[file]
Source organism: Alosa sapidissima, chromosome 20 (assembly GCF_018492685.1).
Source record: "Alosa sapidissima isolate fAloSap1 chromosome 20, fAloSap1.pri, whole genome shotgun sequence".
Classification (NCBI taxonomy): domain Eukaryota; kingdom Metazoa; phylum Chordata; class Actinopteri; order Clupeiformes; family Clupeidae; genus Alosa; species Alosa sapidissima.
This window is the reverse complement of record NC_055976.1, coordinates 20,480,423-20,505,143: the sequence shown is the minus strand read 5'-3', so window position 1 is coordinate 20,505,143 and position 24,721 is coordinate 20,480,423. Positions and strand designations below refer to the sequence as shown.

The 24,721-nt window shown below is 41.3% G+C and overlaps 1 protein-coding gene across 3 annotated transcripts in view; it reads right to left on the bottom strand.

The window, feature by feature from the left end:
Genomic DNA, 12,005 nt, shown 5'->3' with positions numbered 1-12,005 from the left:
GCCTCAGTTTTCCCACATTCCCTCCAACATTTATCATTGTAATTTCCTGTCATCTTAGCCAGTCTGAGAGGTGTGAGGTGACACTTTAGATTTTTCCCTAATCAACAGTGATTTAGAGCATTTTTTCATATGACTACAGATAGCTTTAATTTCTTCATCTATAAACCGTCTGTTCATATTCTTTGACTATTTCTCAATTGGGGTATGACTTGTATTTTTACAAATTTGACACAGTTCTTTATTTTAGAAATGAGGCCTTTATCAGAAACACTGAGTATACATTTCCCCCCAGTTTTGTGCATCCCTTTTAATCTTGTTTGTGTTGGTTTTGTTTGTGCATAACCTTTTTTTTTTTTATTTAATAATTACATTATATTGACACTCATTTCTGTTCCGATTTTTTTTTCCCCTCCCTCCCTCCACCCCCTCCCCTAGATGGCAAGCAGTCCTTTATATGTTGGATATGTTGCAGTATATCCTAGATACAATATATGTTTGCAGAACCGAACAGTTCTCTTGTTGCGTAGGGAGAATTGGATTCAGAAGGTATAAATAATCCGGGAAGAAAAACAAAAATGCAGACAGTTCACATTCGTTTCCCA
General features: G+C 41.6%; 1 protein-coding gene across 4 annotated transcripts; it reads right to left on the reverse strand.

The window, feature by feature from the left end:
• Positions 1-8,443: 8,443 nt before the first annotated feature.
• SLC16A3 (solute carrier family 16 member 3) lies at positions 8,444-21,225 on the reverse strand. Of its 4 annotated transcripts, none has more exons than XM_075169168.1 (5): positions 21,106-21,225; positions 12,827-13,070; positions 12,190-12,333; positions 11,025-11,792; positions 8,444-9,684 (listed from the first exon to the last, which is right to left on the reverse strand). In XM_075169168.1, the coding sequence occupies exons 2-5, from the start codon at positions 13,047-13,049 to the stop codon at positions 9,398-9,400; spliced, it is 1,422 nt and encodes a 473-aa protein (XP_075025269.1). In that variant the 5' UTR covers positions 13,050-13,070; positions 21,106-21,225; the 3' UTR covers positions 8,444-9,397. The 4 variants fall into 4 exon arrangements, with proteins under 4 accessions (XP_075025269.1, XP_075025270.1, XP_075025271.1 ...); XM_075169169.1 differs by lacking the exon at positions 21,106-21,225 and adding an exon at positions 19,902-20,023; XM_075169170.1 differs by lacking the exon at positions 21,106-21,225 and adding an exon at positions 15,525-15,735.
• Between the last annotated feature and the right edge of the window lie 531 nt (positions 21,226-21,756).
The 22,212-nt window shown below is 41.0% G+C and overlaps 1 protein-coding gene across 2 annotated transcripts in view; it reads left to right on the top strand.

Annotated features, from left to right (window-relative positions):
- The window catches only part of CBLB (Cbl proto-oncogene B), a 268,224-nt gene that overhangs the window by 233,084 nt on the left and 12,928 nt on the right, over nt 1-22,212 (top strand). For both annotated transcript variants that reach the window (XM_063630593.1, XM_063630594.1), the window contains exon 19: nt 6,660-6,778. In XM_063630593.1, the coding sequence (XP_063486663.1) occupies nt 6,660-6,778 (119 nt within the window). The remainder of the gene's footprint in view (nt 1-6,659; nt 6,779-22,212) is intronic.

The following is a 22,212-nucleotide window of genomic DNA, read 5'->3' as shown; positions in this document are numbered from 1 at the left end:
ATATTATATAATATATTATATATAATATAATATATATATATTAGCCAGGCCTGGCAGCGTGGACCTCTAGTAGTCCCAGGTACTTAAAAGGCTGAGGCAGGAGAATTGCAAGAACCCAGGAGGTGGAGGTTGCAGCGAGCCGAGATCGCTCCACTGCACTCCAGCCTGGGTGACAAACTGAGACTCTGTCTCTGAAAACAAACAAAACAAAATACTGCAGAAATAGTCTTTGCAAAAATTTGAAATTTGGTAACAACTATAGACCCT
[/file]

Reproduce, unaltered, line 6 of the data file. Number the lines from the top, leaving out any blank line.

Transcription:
The window, feature by feature from the left end: